Me and You and Everyone We Know) are so unlike anything we’ve seen before that we don’t have a pre-conditioned response to them to call up. In seeing other movies, we respond fairly quickly to elements we recognize and like (or dislike), and that sets the table for the rest of our experience—which may or may not upset those expectations, but they at least provide a starting point. July’s films defy categorization. We don’t know what the hell they are. On the film’s IMDb page, the recommendations (“if you enjoy this title, our database also recommends”) are: The Exorcism of Emily Rose, the Robert Redford/Jennifer Lopez vehicle An Unfinished Life, the Meryl Streep romantic comedy Prime, the LGBT Muslim documentary A Jihad for Love, and the Ben Kingsley made-for-TV biblical drama Joseph. That’s random even for IMDb recommendations. They can’t figure out what box to put her in either.
Sophie (July) and Jason (Hamish Linklater) live together in L.A. Before the film begins, they find an injured stray cat and take it to a vet; when the cat is well, in about a month, they can adopt it. The scene in which this information sets off a kind of “pre-life crisis” has a wonderfully funny circular logic: once they get the cat, they have to be responsible for it, and even though it’s sick, it could last another five years. Then they’ll be forty. Once you’re forty, you might as well be fifty, and it’s all “loose change” from there. So really, when they think about it, they’ve got a month before their “real life” begins. They quit their jobs.
They both feel like they should take the opportunity to do things, try things, explore their potential. Jason insists, “I’ve been gearing up to do something really incredible for the last… 15 years.” She insists that they switch off their Internet; there’s a funny scene where their service is about to shut off, and they’re trying to make use of it in the interim (“Christmas falls on a Tuesday this year…” “Don’t look that up! Look up things that are only online!”). It’s a little hard to get at what their relationship is, especially when she takes up with Marshall (David Warshofsky), the artist of a pencil drawing that Jason bought impulsively at the animal shelter.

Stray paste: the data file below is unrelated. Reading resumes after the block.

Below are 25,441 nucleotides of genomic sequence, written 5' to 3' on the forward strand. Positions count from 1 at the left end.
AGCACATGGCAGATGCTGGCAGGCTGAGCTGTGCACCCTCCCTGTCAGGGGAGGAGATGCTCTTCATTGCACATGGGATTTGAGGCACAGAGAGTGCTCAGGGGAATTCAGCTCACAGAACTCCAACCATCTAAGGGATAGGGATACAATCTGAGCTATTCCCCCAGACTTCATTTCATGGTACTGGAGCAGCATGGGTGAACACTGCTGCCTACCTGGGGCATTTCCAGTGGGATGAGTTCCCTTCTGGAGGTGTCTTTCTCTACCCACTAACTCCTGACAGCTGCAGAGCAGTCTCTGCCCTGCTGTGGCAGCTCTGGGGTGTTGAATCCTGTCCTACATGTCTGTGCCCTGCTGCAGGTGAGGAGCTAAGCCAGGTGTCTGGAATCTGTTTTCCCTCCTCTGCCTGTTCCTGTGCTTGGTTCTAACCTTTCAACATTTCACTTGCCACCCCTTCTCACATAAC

It would be tempting to call her relationships with Jason or Marshall odd, but then all of the relationships are odd. Everything in the film, pretty much, is odd—and what of it? Her films stake out their claim in a territory of their own making; some of the events are wholly inexplicable, but we’re never uncertain of them, because July isn’t. She’s entirely earnest, as a filmmaker and a performer, and in the hands of some this’d be insufferable hipster claptrap (and some may think it is anyway). But there’s no ironic detachment, no condescending to hers or the other characters.
The quiet story comes to an unexpectedly profound head in the third act, when July’s screenplay drives right up to a giant fork, and uses that moment as a pivot point that she keeps returning to. Without giving anything away, at that turning point she’s dealing with some giant stuff, but simply and elegantly—and she spins the narrative off into a rather bold direction that almost dips into science fiction, but in a way that’s neither a gimmick nor a cheat.
The Future is a strange and occasionally difficult film—again, so entirely off the map as to challenge our assumptions and reactions, which we may not entirely trust, during or after. But I think it’s brilliant. I’m pretty sure about that.
"The Future" opens tomorrow in limited release.